Publication Date: June 2014
Summary (From GoodReads):
'Elizabeth is missing', reads the note in Maud's pocket in her own handwriting.
Lately, Maud's been getting forgetful. She keeps buying peach slices when she has a cupboard full, forgets to drink the cups of tea she's made and writes notes to remind herself of things. But Maud is determined to discover what has happened to her friend, Elizabeth, and what it has to do with the unsolved disappearance of her sister Sukey, years back, just after the war.
A fast-paced mystery with a wonderful leading character: Maud will make you laugh and cry, but she certainly won't be forgotten.
Reviewing this book is kind of hard for me. I didn't know about any of the hype when I brought it, apart from the fact that it was in Richard and Judy's book club and I got it for a £1 when I brought a second book from WH Smiths. I decided to pick it up because I found the first page interesting and I was intrigued to see how the concept of dementia would be played out.
There's quite a lot of different opinions when it comes to individual reviews on Elizabeth is missing. General tabloids seem to all commend it while there are some reviews done by readers that don't seem to understand the hype.
I must say I am one of those readers.
For me, the main reasons I liked this book was because of the concept of dementia and because I liked Maud's character, both young and old. I thought Healey managed to portray an old woman with dementia very realistically, and it certainly helped me to understand the disease. I really felt for Maud and her ever growing confusion with general life, even to the point of forgetting words such as pencil and bench. When people misunderstood what she wanted or meant, I wished I was able to speak for her. It was amazing how Maud would start with knowing exactly what she wanted to do, and then a few sentences later she would be completely lost and bewildered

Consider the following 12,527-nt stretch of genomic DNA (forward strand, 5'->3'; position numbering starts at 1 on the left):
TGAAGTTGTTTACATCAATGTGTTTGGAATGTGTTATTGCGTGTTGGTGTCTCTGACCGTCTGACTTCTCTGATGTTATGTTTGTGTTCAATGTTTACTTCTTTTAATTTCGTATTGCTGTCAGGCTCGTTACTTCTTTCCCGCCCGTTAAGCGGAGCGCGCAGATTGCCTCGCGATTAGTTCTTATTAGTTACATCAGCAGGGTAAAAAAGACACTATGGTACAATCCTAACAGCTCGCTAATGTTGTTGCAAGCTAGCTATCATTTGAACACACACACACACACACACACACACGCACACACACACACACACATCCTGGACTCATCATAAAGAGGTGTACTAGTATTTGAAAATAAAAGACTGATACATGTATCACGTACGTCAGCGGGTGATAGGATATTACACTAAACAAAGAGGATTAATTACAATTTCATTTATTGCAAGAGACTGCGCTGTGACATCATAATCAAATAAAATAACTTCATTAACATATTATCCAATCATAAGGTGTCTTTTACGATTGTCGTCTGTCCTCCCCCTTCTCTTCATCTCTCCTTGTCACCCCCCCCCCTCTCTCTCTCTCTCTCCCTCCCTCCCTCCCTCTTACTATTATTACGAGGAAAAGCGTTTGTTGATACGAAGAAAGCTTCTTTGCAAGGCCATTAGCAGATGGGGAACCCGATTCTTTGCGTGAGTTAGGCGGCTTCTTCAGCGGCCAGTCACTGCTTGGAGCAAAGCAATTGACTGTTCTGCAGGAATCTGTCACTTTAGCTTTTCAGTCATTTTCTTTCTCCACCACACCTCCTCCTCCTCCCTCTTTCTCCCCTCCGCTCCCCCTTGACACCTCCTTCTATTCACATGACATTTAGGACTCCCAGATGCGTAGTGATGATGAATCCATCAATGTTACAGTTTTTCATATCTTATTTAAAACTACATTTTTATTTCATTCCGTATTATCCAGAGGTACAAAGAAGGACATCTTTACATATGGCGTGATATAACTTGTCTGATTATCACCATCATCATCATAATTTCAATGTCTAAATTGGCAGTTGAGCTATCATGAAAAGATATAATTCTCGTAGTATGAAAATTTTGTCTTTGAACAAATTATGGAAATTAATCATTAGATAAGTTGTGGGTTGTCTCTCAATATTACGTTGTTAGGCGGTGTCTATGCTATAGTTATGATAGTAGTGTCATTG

The actual storyline, both in the past and present confused the hell out of me. I understood that people were missing and in both cases no one was telling Maud what she wanted to hear. I also get that because of the unreliable narrator nature of Maud's narrative, I should have taken more things with a pinch of salt. However, I get what happened to Elizabeth, but what happened to Sukey I am none the wiser. I felt that the conclusion was kind of rushed and appeared out of nowhere and was too open to be satisfying. Even as I type this I remember the confusion I felt when I finished the book, I even googled to try and find an explanation of the ending. I didn't understand how Elizabeth suddenly reached the conclusion, why her daughter suddenly decided to cooperate, how Elizabeth became linked with the whole thing.
I feel like a missed a whole chapter that everyone else read that explained everything.
Anyhow to sum everything up, this book was good for the concepts it explored and I feel that's one of the main reasons why it has gathered so much attention. That being said, I read the book quite fast and I can't remember getting bored or wanting the book to finish quickly. I would recommend reading it so you can gather your own opinion and read about the devastating effects dementia can have on a person and their family.
Page Rating: 3/5